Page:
ECB, new interest rate hike after the summer?

Elizabeth Smith

According to analysts at HSBC, the British bank holding company, the ECB could proceed with further interest rate hikes. And, as the bank points out, the hikes could continue after the summer.

In its analysis HSBC presents June, July and September as crucial times when 25-point hikes could be implemented.

HSBC’s analysis

HSBC’s analysis identifies five different factors that suggest the possibility of further increases by the ECB. These factors relate to the labour market, productivity, political implications and consumer confidence.

The different effects are actually part of a succession of events. Namely, a structural chain that weaves together the various elements arising from and triggering the economic crisis related to high inflation.

Rising inflation has caused and is causing a rise in retail prices. The growth is due, among other factors, to a series of increases in the cost of labour and raw materials, as well as energy. All coupled with slow wage growth that is not keeping pace with the rapid rise in prices.

Politically, the ground is still being fought between those who would like higher rates to accelerate the decline in inflation and those who would prefer a more moderate increase. Or, even a contraction of increases, especially now that inflation is falling.

On this last point, HBSC is of the opinion that if there were ever to be a slowdown by the ECB in raising interest rates, this would not be in the short term. The bank rules out the possibility of this happening in the coming months.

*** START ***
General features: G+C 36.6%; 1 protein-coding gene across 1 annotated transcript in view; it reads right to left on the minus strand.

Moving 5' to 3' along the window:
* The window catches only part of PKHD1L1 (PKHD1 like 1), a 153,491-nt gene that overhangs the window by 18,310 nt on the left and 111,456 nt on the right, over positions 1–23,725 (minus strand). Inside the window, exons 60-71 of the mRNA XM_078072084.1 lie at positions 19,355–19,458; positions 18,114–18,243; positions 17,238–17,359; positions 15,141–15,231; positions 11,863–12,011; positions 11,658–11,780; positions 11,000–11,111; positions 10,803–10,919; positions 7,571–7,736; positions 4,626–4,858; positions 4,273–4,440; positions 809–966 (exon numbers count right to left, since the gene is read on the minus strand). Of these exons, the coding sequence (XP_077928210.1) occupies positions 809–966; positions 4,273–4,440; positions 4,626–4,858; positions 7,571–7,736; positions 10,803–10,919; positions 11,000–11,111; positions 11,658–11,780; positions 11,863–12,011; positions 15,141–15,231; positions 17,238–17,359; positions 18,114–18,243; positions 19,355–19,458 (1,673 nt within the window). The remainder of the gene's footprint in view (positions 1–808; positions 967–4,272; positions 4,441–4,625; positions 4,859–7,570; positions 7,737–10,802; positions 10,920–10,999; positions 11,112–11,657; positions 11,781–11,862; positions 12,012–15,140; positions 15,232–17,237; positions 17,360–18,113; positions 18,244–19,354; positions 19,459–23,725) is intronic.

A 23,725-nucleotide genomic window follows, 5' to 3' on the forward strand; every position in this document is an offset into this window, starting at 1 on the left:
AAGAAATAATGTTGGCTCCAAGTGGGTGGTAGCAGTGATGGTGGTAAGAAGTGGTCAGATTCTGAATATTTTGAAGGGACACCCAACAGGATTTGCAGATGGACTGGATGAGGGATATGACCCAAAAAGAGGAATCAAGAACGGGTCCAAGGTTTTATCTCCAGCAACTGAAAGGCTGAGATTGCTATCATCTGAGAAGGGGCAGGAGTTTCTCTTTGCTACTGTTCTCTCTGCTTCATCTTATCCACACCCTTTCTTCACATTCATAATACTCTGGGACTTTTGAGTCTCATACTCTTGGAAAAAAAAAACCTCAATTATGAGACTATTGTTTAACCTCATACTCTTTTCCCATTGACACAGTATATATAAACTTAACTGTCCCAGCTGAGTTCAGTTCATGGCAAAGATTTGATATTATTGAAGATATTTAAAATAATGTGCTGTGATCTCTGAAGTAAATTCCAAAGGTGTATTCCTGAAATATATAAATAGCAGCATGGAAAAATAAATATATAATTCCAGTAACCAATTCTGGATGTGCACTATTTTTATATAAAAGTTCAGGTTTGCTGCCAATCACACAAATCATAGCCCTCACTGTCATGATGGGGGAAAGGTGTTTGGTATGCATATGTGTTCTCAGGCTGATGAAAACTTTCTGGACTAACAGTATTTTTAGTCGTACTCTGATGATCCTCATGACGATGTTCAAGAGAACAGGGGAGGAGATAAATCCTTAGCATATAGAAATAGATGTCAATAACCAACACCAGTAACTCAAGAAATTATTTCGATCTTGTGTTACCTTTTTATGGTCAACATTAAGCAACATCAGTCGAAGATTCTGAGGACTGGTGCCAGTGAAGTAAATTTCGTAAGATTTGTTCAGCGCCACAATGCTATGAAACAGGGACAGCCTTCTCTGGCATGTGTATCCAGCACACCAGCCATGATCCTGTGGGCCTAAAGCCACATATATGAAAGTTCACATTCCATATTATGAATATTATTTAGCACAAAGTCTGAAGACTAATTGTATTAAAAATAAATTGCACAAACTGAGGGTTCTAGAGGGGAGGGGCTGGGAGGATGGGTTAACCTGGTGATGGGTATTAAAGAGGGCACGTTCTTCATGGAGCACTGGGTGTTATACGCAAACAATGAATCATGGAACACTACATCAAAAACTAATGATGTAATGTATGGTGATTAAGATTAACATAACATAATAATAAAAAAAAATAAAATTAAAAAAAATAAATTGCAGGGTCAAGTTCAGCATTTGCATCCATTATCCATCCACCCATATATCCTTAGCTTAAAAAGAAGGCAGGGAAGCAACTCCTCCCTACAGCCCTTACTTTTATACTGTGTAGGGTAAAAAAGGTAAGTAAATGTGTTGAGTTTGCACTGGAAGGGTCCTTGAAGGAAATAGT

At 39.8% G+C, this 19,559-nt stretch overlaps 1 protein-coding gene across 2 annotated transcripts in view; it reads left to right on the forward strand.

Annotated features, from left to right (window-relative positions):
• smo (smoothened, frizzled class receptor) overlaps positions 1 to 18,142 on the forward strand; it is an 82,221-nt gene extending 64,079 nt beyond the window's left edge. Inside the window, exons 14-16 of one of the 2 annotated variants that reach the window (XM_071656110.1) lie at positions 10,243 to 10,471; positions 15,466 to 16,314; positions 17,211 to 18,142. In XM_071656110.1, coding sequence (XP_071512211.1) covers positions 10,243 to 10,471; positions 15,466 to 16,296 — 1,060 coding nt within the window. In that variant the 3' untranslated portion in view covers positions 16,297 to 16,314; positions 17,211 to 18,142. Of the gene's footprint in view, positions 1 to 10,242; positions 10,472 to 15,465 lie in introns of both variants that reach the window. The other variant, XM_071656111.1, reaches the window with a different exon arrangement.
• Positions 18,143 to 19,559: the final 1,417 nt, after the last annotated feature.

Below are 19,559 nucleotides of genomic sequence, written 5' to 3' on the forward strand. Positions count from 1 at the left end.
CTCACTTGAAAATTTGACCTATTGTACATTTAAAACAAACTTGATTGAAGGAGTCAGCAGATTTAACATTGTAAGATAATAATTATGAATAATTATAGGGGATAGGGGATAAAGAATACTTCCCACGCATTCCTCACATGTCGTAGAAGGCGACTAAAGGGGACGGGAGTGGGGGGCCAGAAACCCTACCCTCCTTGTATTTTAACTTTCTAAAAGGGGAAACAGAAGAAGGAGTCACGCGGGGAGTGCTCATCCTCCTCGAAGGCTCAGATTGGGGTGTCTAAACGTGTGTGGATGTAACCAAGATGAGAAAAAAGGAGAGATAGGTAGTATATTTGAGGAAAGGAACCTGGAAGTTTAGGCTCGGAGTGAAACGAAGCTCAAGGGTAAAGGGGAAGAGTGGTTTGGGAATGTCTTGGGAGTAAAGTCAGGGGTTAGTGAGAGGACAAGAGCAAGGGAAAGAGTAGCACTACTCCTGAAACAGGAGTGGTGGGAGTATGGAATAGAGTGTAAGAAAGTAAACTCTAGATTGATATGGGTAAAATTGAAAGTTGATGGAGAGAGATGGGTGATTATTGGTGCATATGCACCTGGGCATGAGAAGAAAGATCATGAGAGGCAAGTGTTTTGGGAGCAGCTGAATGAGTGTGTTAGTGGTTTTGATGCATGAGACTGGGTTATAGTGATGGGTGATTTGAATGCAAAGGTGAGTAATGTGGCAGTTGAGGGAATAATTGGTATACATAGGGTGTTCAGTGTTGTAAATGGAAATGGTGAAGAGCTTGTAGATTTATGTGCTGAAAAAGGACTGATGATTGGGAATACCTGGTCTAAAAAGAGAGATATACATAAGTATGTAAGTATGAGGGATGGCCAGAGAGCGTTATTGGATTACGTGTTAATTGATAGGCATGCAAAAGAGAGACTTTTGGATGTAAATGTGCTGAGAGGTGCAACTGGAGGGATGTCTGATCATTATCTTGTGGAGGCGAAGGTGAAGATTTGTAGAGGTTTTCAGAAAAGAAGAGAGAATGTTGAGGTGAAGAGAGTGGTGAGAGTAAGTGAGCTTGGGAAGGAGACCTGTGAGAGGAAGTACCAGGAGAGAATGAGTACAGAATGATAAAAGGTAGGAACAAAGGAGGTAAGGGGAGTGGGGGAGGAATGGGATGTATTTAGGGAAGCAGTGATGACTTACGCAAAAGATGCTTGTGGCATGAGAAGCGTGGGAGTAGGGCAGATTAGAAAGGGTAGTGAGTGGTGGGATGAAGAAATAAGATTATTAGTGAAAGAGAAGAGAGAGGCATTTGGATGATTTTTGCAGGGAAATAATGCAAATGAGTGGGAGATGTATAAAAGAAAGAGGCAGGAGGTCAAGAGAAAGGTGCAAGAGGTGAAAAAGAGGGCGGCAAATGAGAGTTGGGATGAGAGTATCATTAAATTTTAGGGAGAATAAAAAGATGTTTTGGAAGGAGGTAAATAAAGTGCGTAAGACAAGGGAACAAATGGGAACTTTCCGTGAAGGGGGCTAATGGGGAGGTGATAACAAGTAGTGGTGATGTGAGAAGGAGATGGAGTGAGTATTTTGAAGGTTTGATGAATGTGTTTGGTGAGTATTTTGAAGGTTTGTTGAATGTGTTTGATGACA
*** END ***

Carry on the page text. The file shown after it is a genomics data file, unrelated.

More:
Upcoming ECB rate hikes

According to HBSC’s analysis, the ECB could implement new interest rate hikes as early as June. And, continue in this vein in July and presumably in September.

The next increases will most likely be in the range of 25 points. I.e. 0.25 % increases in line with the last increases implemented, bringing the general rate and the deposit rate together above 4 %.

The 4% threshold is regarded by many as an alert threshold. Thus not yet close to the point of no return beyond which interest rate increases could cause more damage than high inflation.

Read also: Higher salaries, Europe says “no”: why the ECB and Lagarde oppose it

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